A new tick-borne disease that is potentially worse than Lyme disease – and harder to diagnose – has been found in patients in Central New York.
Upstate Medical University has confirmed at least two patients who have been exposed to the disease, known informally as Borrelia miyamotoi disease, or BMD. The illness, related to Lyme disease and carried by the same species of tick, causes recurring fevers of up to 104 degrees, severe headaches and other flu-like symptoms , said Dr. Kris Paolino, an infectious disease specialist at Upstate.
“We haven’t seen a ton of cases yet,” Paolino said. “The risk now is low, but I think the potential is extreme.”
It’s such a new illness that scientists don’t know much about it’s how transmitted, and few doctors are even aware of the disease to test for it, said Brian Leydet, a professor and tick expert at SUNY College of Environmental Science and Forestry, in Syracuse.
“That’s what’s terrifying about it: knowing so little about it, and it’s in our back yard,” Leydet said.
The bacterium was discovered in Japan in the 1990s, but the disease it causes wasn’t found in humans until 2011, in Russia. The first human cases in the Northeast were discovered only in 2013, Leydet said.
So far, the miyamotoi bacterium has been found in about 2 percent of ticks in Central New York, Leydet said. In the Hudson Valley, which is also the hotbed of Lyme disease, 10 to 15% of ticks carry miyamotoi.
“It’s nothing like Lyme disease, where you’ve got 30 to 50 percent of ticks infected, but it’s still a concern,” he said.
There are plenty of unknowns about the miyamotoi bacterium, which is spread by the bite of the black-legged, or deer, tick. It’s not clear how many ticks carry the bacterium, how easily humans can get it from a tick bite, or how many people have been exposed to BMD. It’s often confused with other tick-borne diseases, such as anaplasmosis and Lyme disease, so it’s hard to diagnose without a special test.
“Patients describe a syndrome that sounds very much like Lyme disease, but there are no rashes,” Paolino said. “The symptoms are more severe, with higher fever and more severe headaches.”
Some research indicates that many people who get BMD never know it because their immune system fights it off, and many others might not have been diagnosed. One of the challenges in the future, scientists and doctors say, is finding out just how widespread the disease is and how many people get sick from it.
The disease can be treated with the same antibiotics used for Lyme disease, primarily doxycycline. Without treatment, the symptoms can disappear as the body’s immune system knocks down the bacteria and then periodically recur as the body’s immune system becomes overwhelmed by the bacteria in the blodstream.
The disease is so new it hasn’t been given a formal name. Doctors don’t have to report miyamotoi cases to the state Department of Health like they do other tick-borne disease, but tick experts in the department are hoping to add miyamotoi to the list. That would help the state get a better handle on how many people are actually contracting the illness, said Bryon Backenson, the health department’s deputy director of communicable disease control.
Few ticks in New York have been found to carry miyamotoi, but the numbers are likely to increase. Of the 7,600 ticks collected last year by the state Department of Health, just 58 had miyamotoi, Backenson said. That’s less than 1%, but Backenson noted that other tick-borne diseases, including Lyme, began with low percentages of infected ticks in a relatively small area.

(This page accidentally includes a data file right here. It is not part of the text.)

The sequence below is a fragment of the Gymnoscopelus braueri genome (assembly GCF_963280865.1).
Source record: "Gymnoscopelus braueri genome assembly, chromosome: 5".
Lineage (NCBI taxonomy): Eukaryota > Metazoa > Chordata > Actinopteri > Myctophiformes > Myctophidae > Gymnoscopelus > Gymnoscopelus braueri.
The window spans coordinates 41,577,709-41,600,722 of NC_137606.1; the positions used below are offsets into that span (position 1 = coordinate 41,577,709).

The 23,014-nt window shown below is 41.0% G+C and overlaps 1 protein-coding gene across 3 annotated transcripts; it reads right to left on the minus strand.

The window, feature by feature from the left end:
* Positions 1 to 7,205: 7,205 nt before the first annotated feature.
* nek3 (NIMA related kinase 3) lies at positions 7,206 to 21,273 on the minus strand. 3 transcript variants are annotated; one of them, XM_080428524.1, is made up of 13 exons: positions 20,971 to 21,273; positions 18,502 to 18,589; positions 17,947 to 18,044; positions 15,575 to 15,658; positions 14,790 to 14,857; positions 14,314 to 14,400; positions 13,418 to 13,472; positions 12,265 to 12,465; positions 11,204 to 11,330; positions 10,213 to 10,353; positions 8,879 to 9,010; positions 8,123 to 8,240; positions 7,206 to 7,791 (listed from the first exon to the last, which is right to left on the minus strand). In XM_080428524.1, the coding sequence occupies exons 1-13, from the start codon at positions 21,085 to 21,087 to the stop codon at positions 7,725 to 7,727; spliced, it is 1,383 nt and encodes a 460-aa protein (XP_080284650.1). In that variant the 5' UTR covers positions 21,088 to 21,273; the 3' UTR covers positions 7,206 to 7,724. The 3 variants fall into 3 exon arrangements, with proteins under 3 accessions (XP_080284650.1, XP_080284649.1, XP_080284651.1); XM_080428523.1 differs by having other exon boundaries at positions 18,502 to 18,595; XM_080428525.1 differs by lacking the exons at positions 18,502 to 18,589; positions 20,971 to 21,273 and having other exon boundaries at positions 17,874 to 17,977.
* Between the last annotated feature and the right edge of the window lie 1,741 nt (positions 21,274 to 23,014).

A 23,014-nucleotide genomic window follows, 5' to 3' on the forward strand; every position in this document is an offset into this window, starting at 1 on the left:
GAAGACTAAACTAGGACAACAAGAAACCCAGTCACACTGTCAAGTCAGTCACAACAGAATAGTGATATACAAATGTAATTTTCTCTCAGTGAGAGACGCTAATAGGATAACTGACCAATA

“It seems that with each passing year we get a few more ticks that are positive” for miyamotoi, Backenson said. “If history is any indication, it’s one of those things that will expand and spread, and there may be more and more ticks infected as time goes on.”
Another challenge is figuring out how the interaction of miyamotoi, ticks and animals work in spreading the disease. One unsettling fact, Leydet notes, is that female ticks can pass on the miyamotoi bacteria to their eggs, meaning that emerging larvae can carry the bacterium and immediately start infecting animals.
While a female tick can lay up to 3,000 eggs, the emerging larvae are fragile and die easily, though, so it’s not clear how important they are in transmitting the disease, Leydet said.
“We’re describing this rate of transference from the female to the larva at 70 to 90%, but in nature we’re only seeing 3% of ticks infected,” he said. “There’s some complex ecology going on there.”
The Lyme disease bacterium is not passed on through the eggs, and so the larvae don’t transmit it. Instead, the larvae pick up Lyme bacteria after biting a small mammal, principally the white-footed mouse, and then can pass on that bacteria to other animals, including humans, in the later stages of the tick’s life cycle.
The role of deer in transmitting miyamotoi is unclear, too, Leydet said. While deer do not carry the Lyme bacteria, they serve as a major food source for female ticks. One research study found that ticks pulled off deer were 12 times as likely to be infected with miyamotoi than ticks found on the ground, Leydet said.
“That’s evidence that deer could potentially be a reservoir,” he said.
The best defense against miyamotoi, as it is with other tick-borne disease, is to protect yourself against tick bites, Leydet said. That includes avoiding areas of shade and high grass, using bug repellents like DEET and picardin on skin, and spraying clothing with permethrin. Leydet said people should always check their entire bodies for ticks after being in outdoor areas that might harbor ticks.